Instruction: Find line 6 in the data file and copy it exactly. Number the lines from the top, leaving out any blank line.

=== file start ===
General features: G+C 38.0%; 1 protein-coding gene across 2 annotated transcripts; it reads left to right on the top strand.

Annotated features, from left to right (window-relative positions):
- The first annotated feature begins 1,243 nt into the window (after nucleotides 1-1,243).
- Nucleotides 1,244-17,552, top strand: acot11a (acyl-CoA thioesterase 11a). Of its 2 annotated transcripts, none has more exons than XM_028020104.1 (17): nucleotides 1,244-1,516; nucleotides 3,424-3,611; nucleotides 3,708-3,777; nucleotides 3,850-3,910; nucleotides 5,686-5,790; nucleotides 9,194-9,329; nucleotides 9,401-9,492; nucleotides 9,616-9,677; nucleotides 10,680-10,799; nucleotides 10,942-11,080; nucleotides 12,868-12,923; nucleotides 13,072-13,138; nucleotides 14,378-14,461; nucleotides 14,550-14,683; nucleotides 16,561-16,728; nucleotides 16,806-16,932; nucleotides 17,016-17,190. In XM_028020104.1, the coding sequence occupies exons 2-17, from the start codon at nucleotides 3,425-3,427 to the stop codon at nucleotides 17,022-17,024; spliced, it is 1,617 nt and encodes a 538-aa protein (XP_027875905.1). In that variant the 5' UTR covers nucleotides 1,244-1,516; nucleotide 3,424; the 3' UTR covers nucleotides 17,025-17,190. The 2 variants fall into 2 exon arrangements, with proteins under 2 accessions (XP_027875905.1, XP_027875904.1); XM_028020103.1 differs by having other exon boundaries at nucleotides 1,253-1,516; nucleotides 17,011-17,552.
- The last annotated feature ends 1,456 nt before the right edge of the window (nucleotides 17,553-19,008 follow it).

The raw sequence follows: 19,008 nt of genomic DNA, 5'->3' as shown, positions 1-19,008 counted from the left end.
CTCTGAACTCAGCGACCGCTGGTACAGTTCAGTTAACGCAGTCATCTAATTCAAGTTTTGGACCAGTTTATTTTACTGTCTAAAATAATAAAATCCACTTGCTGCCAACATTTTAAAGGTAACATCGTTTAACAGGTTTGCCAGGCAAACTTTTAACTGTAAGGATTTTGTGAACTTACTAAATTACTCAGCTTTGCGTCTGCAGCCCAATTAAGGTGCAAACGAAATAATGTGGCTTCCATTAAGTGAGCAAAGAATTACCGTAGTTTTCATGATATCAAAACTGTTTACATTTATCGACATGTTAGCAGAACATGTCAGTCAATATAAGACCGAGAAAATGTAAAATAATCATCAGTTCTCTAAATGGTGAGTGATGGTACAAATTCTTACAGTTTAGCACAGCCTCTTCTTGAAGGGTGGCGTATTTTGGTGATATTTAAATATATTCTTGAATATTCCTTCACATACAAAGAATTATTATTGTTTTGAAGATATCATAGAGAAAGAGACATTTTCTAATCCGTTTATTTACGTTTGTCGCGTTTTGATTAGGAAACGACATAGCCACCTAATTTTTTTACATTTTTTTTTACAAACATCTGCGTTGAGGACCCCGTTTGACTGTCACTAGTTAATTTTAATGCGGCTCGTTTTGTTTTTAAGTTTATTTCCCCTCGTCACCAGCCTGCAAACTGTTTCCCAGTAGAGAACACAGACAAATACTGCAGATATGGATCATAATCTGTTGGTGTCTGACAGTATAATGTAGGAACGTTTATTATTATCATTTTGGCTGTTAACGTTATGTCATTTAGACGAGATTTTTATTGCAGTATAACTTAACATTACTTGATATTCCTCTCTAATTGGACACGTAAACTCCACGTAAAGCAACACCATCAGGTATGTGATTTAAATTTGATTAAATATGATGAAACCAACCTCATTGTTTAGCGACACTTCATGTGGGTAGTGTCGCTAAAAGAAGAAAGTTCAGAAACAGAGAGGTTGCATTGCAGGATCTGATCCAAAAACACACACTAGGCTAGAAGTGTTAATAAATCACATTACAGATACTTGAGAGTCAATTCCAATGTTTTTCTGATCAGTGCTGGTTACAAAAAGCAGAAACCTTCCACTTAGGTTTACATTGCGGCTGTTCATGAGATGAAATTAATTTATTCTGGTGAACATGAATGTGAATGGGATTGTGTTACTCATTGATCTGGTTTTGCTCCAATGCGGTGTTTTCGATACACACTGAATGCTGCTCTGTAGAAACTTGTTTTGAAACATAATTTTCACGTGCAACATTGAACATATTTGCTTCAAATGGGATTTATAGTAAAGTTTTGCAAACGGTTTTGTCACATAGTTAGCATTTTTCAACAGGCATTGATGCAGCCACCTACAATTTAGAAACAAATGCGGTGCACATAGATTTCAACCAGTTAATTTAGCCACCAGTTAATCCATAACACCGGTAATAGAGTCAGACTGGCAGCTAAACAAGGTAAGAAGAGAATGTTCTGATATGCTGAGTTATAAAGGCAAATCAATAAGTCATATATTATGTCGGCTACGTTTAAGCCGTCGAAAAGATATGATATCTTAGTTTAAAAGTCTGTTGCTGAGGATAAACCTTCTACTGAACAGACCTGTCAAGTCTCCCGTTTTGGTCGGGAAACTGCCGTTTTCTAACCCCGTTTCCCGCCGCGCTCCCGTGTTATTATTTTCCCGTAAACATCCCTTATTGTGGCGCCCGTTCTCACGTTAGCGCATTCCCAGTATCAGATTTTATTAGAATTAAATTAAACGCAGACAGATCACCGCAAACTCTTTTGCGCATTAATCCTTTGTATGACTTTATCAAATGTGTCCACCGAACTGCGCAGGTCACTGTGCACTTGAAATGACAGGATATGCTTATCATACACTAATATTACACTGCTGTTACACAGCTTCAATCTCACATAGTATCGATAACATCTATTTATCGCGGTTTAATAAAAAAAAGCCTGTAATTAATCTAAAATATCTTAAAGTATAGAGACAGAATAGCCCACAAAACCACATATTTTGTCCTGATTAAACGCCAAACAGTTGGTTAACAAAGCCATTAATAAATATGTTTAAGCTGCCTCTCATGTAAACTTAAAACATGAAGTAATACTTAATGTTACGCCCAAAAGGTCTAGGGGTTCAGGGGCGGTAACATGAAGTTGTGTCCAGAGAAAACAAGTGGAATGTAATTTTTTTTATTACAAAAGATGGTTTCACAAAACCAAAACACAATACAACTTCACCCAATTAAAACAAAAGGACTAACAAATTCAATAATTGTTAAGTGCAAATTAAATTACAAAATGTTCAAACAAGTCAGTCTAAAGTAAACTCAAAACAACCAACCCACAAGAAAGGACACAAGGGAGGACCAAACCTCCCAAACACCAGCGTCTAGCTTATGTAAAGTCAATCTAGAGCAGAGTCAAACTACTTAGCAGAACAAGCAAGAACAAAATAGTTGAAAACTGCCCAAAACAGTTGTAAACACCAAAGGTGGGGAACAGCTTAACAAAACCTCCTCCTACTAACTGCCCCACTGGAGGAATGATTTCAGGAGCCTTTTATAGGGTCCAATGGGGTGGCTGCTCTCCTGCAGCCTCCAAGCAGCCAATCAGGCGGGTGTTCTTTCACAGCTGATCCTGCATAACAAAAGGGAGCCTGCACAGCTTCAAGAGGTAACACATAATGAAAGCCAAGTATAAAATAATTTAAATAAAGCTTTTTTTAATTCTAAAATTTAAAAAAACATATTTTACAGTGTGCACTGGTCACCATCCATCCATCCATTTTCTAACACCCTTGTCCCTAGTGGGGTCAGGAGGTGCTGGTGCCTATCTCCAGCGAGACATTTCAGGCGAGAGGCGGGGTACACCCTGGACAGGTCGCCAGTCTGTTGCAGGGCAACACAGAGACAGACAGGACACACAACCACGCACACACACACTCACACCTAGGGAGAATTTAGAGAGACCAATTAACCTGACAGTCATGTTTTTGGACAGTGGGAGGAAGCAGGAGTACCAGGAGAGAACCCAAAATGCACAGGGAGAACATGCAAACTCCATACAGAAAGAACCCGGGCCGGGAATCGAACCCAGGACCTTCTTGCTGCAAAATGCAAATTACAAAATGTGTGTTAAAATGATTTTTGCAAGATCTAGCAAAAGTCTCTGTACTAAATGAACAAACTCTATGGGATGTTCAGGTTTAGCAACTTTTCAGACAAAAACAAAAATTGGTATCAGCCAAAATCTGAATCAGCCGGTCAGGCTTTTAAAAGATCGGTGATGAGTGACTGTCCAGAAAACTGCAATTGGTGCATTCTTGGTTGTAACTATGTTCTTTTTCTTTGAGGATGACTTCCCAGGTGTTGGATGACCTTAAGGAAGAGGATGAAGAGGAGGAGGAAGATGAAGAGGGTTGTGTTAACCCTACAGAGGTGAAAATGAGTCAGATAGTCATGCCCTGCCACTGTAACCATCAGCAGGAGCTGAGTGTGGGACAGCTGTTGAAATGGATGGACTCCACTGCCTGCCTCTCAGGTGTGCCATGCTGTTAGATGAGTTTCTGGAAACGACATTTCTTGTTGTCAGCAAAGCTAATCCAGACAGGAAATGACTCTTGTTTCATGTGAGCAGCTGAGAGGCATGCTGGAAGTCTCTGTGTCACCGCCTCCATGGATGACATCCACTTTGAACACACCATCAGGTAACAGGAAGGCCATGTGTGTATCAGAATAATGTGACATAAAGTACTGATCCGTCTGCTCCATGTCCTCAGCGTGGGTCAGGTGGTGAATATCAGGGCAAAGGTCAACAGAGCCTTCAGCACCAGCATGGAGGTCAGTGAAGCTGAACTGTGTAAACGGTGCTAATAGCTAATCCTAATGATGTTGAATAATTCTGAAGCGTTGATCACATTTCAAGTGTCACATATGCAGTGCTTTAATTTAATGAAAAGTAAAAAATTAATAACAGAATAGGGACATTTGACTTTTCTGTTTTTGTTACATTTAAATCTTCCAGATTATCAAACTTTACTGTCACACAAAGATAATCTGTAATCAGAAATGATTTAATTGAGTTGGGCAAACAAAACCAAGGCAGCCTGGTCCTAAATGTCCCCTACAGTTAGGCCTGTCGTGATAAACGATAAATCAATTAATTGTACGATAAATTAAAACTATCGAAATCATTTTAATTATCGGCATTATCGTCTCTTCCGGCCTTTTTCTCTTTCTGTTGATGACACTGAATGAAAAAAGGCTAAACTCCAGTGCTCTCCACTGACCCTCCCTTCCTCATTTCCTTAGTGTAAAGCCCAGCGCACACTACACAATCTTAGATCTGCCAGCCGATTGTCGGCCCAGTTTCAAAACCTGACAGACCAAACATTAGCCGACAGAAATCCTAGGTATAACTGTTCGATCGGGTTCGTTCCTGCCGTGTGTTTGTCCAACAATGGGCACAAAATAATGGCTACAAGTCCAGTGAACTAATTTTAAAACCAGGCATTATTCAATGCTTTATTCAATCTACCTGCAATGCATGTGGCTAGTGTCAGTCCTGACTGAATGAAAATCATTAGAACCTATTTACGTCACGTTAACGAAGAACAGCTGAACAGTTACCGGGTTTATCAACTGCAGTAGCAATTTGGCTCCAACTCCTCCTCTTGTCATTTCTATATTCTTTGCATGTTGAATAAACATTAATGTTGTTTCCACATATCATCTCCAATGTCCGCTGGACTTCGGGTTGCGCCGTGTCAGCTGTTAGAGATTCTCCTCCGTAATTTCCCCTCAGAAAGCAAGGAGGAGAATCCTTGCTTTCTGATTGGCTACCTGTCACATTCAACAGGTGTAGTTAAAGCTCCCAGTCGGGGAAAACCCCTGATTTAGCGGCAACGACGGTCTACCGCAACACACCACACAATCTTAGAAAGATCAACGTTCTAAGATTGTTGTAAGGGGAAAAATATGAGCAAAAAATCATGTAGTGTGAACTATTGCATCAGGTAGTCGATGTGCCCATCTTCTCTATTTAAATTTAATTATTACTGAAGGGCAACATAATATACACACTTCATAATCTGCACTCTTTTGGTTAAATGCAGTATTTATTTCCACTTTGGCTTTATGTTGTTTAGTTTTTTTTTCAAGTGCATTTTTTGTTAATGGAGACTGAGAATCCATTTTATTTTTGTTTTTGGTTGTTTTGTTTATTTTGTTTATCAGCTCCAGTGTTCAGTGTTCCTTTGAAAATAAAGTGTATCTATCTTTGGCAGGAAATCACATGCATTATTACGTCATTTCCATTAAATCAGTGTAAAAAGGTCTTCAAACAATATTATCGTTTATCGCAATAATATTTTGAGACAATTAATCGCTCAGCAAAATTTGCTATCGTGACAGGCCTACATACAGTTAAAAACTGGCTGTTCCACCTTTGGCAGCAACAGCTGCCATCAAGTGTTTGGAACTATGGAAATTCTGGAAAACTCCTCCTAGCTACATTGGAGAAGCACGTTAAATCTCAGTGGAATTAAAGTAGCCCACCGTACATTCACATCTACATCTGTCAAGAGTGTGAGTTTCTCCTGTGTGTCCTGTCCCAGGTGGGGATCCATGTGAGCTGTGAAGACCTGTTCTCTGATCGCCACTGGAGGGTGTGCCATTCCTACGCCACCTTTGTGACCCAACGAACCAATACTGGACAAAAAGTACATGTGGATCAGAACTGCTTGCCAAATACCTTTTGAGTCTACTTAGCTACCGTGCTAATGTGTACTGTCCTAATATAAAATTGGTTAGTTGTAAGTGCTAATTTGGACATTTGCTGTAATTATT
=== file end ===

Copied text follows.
The raw sequence follows: 19,008 nt of genomic DNA, 5'->3' as shown, positions 1-19,008 counted from the left end.